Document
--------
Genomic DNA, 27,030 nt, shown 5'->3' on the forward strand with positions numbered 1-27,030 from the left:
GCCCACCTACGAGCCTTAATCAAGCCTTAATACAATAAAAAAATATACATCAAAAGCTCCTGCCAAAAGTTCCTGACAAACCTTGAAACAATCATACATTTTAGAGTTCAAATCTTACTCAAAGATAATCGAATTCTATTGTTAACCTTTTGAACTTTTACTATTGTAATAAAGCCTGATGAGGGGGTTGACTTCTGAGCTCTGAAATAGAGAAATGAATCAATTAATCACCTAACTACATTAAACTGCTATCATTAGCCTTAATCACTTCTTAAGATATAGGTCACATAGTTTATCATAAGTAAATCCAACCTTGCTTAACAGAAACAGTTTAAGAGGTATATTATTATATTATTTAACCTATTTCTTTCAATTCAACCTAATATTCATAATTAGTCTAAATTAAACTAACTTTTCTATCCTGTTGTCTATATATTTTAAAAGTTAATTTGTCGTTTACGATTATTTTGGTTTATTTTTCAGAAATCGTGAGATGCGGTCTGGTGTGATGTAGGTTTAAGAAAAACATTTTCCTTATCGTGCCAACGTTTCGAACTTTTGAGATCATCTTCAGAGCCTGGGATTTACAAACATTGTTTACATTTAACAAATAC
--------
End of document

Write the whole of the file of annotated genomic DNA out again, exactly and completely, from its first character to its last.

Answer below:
Genomic DNA, 27,030 nt, shown 5'->3' on the forward strand with positions numbered 1-27,030 from the left:
GCCCACCTACGAGCCTTAATCAAGCCTTAATACAATAAAAAAATATACATCAAAAGCTCCTGCCAAAAGTTCCTGACAAACCTTGAAACAATCATACATTTTAGAGTTCAAATCTTACTCAAAGATAATCGAATTCTATTGTTAACCTTTTGAACTTTTACTATTGTAATAAAGCCTGATGAGGGGGTTGACTTCTGAGCTCTGAAATAGAGAAATGAATCAATTAATCACCTAACTACATTAAACTGCTATCATTAGCCTTAATCACTTCTTAAGATATAGGTCACATAGTTTATCATAAGTAAATCCAACCTTGCTTAACAGAAACAGTTTAAGAGGTATATTATTATATTATTTAACCTATTTCTTTCAATTCAACCTAATATTCATAATTAGTCTAAATTAAACTAACTTTTCTATCCTGTTGTCTATATATTTTAAAAGTTAATTTGTCGTTTACGATTATTTTGGTTTATTTTTCAGAAATCGTGAGATGCGGTCTGGTGTGATGTAGGTTTAAGAAAAACATTTTCCTTATCGTGCCAACGTTTCGAACTTTTGAGATCATCTTCAGAGCCTGGGATTTACAAACATTGTTTACATTTAACAAATAC